Q: The band took a hiatus for 11 years, which is a really long time. What was the cause of this?
DEAD SCIENTISTS: 11 years was a really long time and the years just flew by sadly. There isn’t a particular reason for it—in 2008 to 2009 we had just left university and were living together. The music and ideas came naturally and we had all of the time in the world to work on what we wanted. The break just came as a result of inevitable changes that happen as you are young adults—relationships, careers, families and all the other things that meant we were no longer “roommates” and ended up living on opposite ends of the UK. The desire to finish what we started never went away but it took a while to happen.
Q: A lot of musicians saw the pandemic as a perfect time to get back into music. What drove the decision to return after 11 years?
DEAD SCIENTISTS: We’d actually made the decision to start working on music together again in 2019. It was something that we had been wanting to do and talked about for years. The time finally just felt right in 2019 when we started sharing little ideas and song snippets. The rest just fell into place. We had always known that as we lived apart from each other on opposite ends of the UK, that we would have to collaborate online, so to speak. So, by the time the pandemic hit and forced bands to try and work that way as well, we feel like we had the advantage. It hadn’t really changed anything for us. We are fortunate though but you really feel for the musicians and bands that have completely lost their livelihood as a result of venues and performances being non-existent.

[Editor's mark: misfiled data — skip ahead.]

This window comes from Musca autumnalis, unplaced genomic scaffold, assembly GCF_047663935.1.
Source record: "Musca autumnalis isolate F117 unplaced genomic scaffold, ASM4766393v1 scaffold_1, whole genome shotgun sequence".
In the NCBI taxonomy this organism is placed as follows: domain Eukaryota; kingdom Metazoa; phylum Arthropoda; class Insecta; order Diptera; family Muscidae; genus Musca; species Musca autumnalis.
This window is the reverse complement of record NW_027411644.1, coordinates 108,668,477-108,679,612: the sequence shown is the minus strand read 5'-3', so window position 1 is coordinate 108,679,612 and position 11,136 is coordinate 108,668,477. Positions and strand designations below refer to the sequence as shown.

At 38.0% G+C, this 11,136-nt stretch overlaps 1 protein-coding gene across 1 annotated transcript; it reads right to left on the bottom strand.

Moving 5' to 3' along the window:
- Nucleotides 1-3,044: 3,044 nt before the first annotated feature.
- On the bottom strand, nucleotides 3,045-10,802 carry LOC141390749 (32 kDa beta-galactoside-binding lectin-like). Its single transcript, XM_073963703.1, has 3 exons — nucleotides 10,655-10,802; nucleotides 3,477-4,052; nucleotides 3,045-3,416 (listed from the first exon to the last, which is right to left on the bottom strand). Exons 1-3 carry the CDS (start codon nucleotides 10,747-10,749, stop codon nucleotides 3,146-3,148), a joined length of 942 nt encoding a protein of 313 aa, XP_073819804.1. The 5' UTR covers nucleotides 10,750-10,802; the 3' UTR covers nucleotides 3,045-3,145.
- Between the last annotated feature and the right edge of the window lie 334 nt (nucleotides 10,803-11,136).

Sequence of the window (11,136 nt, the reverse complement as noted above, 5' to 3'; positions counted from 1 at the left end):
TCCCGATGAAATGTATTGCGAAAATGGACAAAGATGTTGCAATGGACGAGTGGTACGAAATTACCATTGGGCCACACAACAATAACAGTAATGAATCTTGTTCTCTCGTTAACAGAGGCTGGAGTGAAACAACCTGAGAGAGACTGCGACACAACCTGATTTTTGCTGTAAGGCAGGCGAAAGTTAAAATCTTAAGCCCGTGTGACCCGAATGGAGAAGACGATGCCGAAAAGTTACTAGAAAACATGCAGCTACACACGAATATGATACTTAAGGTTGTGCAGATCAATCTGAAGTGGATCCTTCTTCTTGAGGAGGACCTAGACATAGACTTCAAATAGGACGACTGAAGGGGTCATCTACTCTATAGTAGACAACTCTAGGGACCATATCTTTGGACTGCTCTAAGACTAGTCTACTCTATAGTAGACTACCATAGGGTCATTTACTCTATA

Q: What has been the biggest struggle in bringing the band back together, and why?
DEAD SCIENTISTS: I think the biggest struggle for us has been the way in which the whole music industry has changed in the last 11 years. Working remotely and collaborating together long distance has actually been the easiest aspect for us, a really liberating way to work and consider the songs we write. The work really seems to start with actually getting heard—especially when you’re almost starting from the beginning and trying to build a new audience from scratch. Trying to build an audience online with no prospect of playing live is such a challenge. There is so much music out there and everyone seems to be selling success to you in a million different but unobtainable ways. It is a far cry from the early days of putting your music online and people happening to stumble on something that might change their life. Trying to get noticed alongside everyone else has been the biggest struggle and learning curve for quite some time.
Q: What are some things you want listeners to know about Dead Scientists?
DEAD SCIENTISTS: With Dead Scientists, we want our listeners to ask questions about the wider world and to look at situations from different perspectives. Whilst we enjoy writing about some of the stranger and weirder side of things, we try and weave in how that would affect yourself in that situation. Other than that—we have a love of all things Sci-Fi and classic games (songs like IDDQD for example).
Interviewed by Taylor Berry